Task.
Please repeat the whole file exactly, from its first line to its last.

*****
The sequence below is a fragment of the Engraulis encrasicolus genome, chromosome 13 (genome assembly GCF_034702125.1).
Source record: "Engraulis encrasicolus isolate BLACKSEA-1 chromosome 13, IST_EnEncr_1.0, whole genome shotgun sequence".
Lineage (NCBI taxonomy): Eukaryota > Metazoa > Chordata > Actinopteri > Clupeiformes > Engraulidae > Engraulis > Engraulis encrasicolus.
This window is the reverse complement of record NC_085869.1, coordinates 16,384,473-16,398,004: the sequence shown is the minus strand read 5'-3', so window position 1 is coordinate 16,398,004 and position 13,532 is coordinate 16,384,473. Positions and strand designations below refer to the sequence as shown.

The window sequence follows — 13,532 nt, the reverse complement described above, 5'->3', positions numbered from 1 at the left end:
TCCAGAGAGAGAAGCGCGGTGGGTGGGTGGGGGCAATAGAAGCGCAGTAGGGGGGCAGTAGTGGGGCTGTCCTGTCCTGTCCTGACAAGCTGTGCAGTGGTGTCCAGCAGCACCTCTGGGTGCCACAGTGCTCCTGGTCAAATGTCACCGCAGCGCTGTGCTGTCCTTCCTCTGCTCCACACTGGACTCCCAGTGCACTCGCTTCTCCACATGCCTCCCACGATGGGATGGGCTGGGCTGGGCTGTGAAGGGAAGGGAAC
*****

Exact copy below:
The sequence below is a fragment of the Engraulis encrasicolus genome, chromosome 13 (genome assembly GCF_034702125.1).
Source record: "Engraulis encrasicolus isolate BLACKSEA-1 chromosome 13, IST_EnEncr_1.0, whole genome shotgun sequence".
Lineage (NCBI taxonomy): Eukaryota > Metazoa > Chordata > Actinopteri > Clupeiformes > Engraulidae > Engraulis > Engraulis encrasicolus.
This window is the reverse complement of record NC_085869.1, coordinates 16,384,473-16,398,004: the sequence shown is the minus strand read 5'-3', so window position 1 is coordinate 16,398,004 and position 13,532 is coordinate 16,384,473. Positions and strand designations below refer to the sequence as shown.

The window sequence follows — 13,532 nt, the reverse complement described above, 5'->3', positions numbered from 1 at the left end:
TCCAGAGAGAGAAGCGCGGTGGGTGGGTGGGGGCAATAGAAGCGCAGTAGGGGGGCAGTAGTGGGGCTGTCCTGTCCTGTCCTGACAAGCTGTGCAGTGGTGTCCAGCAGCACCTCTGGGTGCCACAGTGCTCCTGGTCAAATGTCACCGCAGCGCTGTGCTGTCCTTCCTCTGCTCCACACTGGACTCCCAGTGCACTCGCTTCTCCACATGCCTCCCACGATGGGATGGGCTGGGCTGGGCTGTGAAGGGAAGGGAAC